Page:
- An avalanche of rock, mud and debris struck one of Tibet’s major mining sites, Gyama copper and gold mine near Lhasa, on March 29, killing 83 miners who were mostly Chinese migrant workers.
- The disaster has focused attention on the toll of mining and industrialization in Tibet.
- There have long been concerns about the impact of the Gyama mine, which is in an area of historic and cultural significance, on Tibet’s fragile high-altitude landscape.
- While the Chinese authorities announced immediately that the landslide was ‘natural,’ experts say that the large Gyama mine is open-cut and that the walls of an open-pit mine are prone to collapse, particularly given the unstable earth on the fragile high plateau of Tibet.
The landslide, which covered an area of three to four square kilometers, occurred at the Gyama (Chinese: Jiama) Copper Polymetallic Mine, a copper and gold mine located in Meldrogunkar (Chinese: Maizhokunggar) county, approximately 42 miles outside of Lhasa. (Xinhua, March 30, 2013). Eighty-three workers, mostly migrants from across China, along with two local people likely to be Tibetan, were trapped and buried under the rubble in their tents at the work camp. The state media reported that thousands of troops were deployed to Gyama immediately from Lhasa and the surrounding areas, but despite the high number of army personnel in the vicinity, none of the workers have been rescued. (Xinhua, April 3, 2013)
An initial report from the state-run Xinhua news agency attributed the landslide to “natural disasters,” but was later edited online to remove the reference. (Xinhua, 83 buried in landslide in Tibetan mining area – March 29, 2013 – retrieved when issued, later edited online) A subsequent CCTV report cited Yang Dongliang, who serves as the director and Party Secretary of China’s State Administration of Work Safety, in reporting that the cause of the landslide remains unknown, though a team of experts is currently investigating and will release their findings to the public. (CCTV, Investigation into cause of Tibet landslide – March 31, 2013) An academic with the Chinese Academy of Engineering referred to as Dorje was later cited in a Xinhua report as having carried out a field investigation into the cause of the disaster, indicating that the landslide was “due to natural causes” because of loose rocks atop of the mountain. The report was absent any reference to a larger investigation and did not acknowledge the opinion as a final analysis. (Xinhua, Rescue resumes amid new Tibet landslide threats – April 2, 2013)
There have long been concerns about the Gyama mine, which is rich in copper, gold, molybdenum and silver, for its impact on the environment.
Gabriel Lafitte, a specialist on Tibet based in Australia, wrote on chinadialogue.net: “The fact is that this huge mine, despite extremely steep mountainous terrain, is open cut, avoiding the expense of tunneling. The walls of an open pit mine are prone to collapse, especially in a young and unstable land such as Tibet, which is still rising. The mining company took a calculated cost-cutting risk, and the mine-workers paid the price. Open pits mean much blasting to loosen rock, a risky strategy. Now the mine, if it is to operate as planned for the coming seven decades, will have to go underground.” (chinadialogue.net, April 4, 2013)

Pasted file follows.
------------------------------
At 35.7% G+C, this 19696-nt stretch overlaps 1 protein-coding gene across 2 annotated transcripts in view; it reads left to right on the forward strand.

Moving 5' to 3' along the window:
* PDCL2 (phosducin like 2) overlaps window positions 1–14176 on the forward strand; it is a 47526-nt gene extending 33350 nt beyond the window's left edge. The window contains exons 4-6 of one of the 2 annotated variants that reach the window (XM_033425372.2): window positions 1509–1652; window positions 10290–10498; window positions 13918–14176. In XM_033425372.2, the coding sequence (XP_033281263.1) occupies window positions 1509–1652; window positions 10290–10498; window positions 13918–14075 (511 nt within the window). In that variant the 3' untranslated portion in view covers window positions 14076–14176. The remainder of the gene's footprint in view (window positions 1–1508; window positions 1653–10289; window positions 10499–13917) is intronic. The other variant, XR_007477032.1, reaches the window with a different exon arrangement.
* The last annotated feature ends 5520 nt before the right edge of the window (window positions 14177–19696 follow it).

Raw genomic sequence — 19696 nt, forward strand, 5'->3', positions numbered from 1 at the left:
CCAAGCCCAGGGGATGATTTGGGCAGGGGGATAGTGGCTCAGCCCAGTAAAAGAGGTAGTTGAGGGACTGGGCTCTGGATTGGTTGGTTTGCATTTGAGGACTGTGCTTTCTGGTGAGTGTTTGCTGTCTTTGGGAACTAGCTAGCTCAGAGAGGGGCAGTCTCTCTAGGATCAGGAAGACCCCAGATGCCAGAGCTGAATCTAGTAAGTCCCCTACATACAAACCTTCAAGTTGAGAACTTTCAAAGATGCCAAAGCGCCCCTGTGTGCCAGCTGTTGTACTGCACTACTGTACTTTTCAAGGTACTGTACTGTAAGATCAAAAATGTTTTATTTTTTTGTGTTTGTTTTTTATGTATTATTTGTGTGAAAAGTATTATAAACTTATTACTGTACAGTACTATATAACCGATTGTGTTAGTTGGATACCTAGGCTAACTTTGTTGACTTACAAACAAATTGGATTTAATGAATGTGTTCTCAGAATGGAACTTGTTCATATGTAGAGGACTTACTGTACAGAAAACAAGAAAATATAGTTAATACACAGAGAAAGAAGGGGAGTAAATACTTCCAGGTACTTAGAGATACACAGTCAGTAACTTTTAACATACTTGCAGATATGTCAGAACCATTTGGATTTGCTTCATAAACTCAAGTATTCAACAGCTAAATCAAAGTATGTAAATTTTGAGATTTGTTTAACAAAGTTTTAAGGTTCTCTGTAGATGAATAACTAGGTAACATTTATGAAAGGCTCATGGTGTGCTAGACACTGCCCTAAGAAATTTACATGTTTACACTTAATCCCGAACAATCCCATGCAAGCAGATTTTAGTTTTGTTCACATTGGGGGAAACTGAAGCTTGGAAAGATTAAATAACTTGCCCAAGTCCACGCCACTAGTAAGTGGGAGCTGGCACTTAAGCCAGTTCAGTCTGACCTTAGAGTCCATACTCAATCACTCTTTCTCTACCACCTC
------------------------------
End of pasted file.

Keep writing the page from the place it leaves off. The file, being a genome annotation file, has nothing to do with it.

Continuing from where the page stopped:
Tibetan researcher Tashi Tsering has charted the environmental destruction in the mining area through GoogleEarth images, showing the scarred mountains as evidence of intense drilling, prior to becoming the open pit mines of Gyama (Tibetan Plateau, January 9, 2011).
There have been protests against mining in the area from the early 1990s onwards soon after miners moved into exploit ore deposits. Several Tibetans were tortured and given lengthy prison terms for non-violent protests against the activities of the miners. (Environmental News Service, Canadian Treasure Hunt in Tibet Triggers Protest – October 21, 2010) Farm and grazing land was confiscated, and animals died because of toxic materials released in drinking water. In one study undertaken in 2010 on streams in the Gyama Valley, researchers determined that the presence of elevated concentrations of chemicals resulting from acid mine drainage “pose a considerably high risk to the local environment.” The same report found that the presence of heavy metals resulting from the ore processing “poses a great potential threat to the downstream water users.” (The Science of the total environment, September 1, 2010)
Local resentment against mining in the area has also been high because the Gyama Valley is of historical and cultural significance in Tibet as the birthplace of Songtsen Gampo, one of the three main Tibetan kings, who unified the Tibetan empire in the seventh century and brought Buddhism to Tibet. It is also a recognized pilgrimage site known for its holy mountains and shrines.
Bhuchung Tsering, Vice President of the International Campaign for Tibet, said: “There have been so many lives lost in the Chinese mining industry and now this tragedy has reached Tibet. The disaster at Gyama highlights the dangers of China’s ambitious and disquieting policies of industrialization across the fragile ecosystem of the Tibetan plateau. Even some Chinese scholars and policy-makers as well as Tibetans are questioning the basis of current development policies for Tibet, pointing out that migration and profit extraction from outside, on this scale, are neither beneficial nor sustainable. These voices must be heard by the Chinese state.”
State media seeks to repress news of the disaster